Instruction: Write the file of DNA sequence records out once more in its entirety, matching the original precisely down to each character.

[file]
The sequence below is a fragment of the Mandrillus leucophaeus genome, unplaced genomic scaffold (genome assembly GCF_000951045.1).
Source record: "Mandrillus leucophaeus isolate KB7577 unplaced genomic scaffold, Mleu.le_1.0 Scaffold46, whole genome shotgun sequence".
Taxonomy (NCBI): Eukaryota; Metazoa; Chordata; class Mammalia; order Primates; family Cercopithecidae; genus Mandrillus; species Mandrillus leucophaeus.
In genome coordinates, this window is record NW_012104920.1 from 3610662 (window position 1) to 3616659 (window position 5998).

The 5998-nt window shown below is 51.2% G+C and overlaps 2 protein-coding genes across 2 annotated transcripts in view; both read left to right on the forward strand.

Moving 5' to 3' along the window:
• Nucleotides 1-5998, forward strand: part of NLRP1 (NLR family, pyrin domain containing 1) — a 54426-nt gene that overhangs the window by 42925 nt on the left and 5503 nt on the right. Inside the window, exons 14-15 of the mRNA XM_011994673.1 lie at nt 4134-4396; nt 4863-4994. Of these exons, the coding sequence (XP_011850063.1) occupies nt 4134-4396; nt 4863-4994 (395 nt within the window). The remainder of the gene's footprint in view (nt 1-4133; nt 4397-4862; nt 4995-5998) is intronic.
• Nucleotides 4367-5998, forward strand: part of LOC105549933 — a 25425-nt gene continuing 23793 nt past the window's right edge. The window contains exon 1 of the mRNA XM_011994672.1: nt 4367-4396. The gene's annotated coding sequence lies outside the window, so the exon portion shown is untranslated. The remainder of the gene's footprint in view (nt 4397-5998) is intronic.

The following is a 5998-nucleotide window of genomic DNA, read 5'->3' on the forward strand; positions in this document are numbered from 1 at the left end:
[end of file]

The sequence below is a fragment of the Mandrillus leucophaeus genome, unplaced genomic scaffold (genome assembly GCF_000951045.1).
Source record: "Mandrillus leucophaeus isolate KB7577 unplaced genomic scaffold, Mleu.le_1.0 Scaffold46, whole genome shotgun sequence".
Taxonomy (NCBI): Eukaryota; Metazoa; Chordata; class Mammalia; order Primates; family Cercopithecidae; genus Mandrillus; species Mandrillus leucophaeus.
In genome coordinates, this window is record NW_012104920.1 from 3610662 (window position 1) to 3616659 (window position 5998).

The 5998-nt window shown below is 51.2% G+C and overlaps 2 protein-coding genes across 2 annotated transcripts in view; both read left to right on the forward strand.

Moving 5' to 3' along the window:
• Nucleotides 1-5998, forward strand: part of NLRP1 (NLR family, pyrin domain containing 1) — a 54426-nt gene that overhangs the window by 42925 nt on the left and 5503 nt on the right. Inside the window, exons 14-15 of the mRNA XM_011994673.1 lie at nt 4134-4396; nt 4863-4994. Of these exons, the coding sequence (XP_011850063.1) occupies nt 4134-4396; nt 4863-4994 (395 nt within the window). The remainder of the gene's footprint in view (nt 1-4133; nt 4397-4862; nt 4995-5998) is intronic.
• Nucleotides 4367-5998, forward strand: part of LOC105549933 — a 25425-nt gene continuing 23793 nt past the window's right edge. The window contains exon 1 of the mRNA XM_011994672.1: nt 4367-4396. The gene's annotated coding sequence lies outside the window, so the exon portion shown is untranslated. The remainder of the gene's footprint in view (nt 4397-5998) is intronic.

The following is a 5998-nucleotide window of genomic DNA, read 5'->3' on the forward strand; positions in this document are numbered from 1 at the left end: